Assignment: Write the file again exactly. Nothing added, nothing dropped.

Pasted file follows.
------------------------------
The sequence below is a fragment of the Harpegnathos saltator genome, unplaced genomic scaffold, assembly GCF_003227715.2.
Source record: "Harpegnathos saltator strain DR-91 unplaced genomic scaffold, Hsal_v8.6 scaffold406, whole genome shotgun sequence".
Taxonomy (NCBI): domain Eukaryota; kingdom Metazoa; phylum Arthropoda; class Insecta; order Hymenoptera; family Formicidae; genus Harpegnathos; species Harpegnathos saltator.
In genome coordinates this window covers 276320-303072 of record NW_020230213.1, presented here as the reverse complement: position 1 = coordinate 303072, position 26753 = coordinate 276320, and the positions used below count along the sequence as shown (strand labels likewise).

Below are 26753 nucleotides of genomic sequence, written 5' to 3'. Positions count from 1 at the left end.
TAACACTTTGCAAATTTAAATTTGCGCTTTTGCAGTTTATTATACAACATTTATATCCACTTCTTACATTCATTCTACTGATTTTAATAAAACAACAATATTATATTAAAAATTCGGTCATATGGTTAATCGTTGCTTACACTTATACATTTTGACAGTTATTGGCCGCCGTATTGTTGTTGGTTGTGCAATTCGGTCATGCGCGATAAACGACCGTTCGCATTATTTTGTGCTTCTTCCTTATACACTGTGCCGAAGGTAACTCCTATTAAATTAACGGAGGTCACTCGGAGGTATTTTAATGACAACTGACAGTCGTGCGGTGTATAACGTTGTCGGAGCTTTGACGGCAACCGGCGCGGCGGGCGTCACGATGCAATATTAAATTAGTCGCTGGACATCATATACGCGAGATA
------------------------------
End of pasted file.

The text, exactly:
The sequence below is a fragment of the Harpegnathos saltator genome, unplaced genomic scaffold, assembly GCF_003227715.2.
Source record: "Harpegnathos saltator strain DR-91 unplaced genomic scaffold, Hsal_v8.6 scaffold406, whole genome shotgun sequence".
Taxonomy (NCBI): domain Eukaryota; kingdom Metazoa; phylum Arthropoda; class Insecta; order Hymenoptera; family Formicidae; genus Harpegnathos; species Harpegnathos saltator.
In genome coordinates this window covers 276320-303072 of record NW_020230213.1, presented here as the reverse complement: position 1 = coordinate 303072, position 26753 = coordinate 276320, and the positions used below count along the sequence as shown (strand labels likewise).

Below are 26753 nucleotides of genomic sequence, written 5' to 3'. Positions count from 1 at the left end.
TAACACTTTGCAAATTTAAATTTGCGCTTTTGCAGTTTATTATACAACATTTATATCCACTTCTTACATTCATTCTACTGATTTTAATAAAACAACAATATTATATTAAAAATTCGGTCATATGGTTAATCGTTGCTTACACTTATACATTTTGACAGTTATTGGCCGCCGTATTGTTGTTGGTTGTGCAATTCGGTCATGCGCGATAAACGACCGTTCGCATTATTTTGTGCTTCTTCCTTATACACTGTGCCGAAGGTAACTCCTATTAAATTAACGGAGGTCACTCGGAGGTATTTTAATGACAACTGACAGTCGTGCGGTGTATAACGTTGTCGGAGCTTTGACGGCAACCGGCGCGGCGGGCGTCACGATGCAATATTAAATTAGTCGCTGGACATCATATACGCGAGATA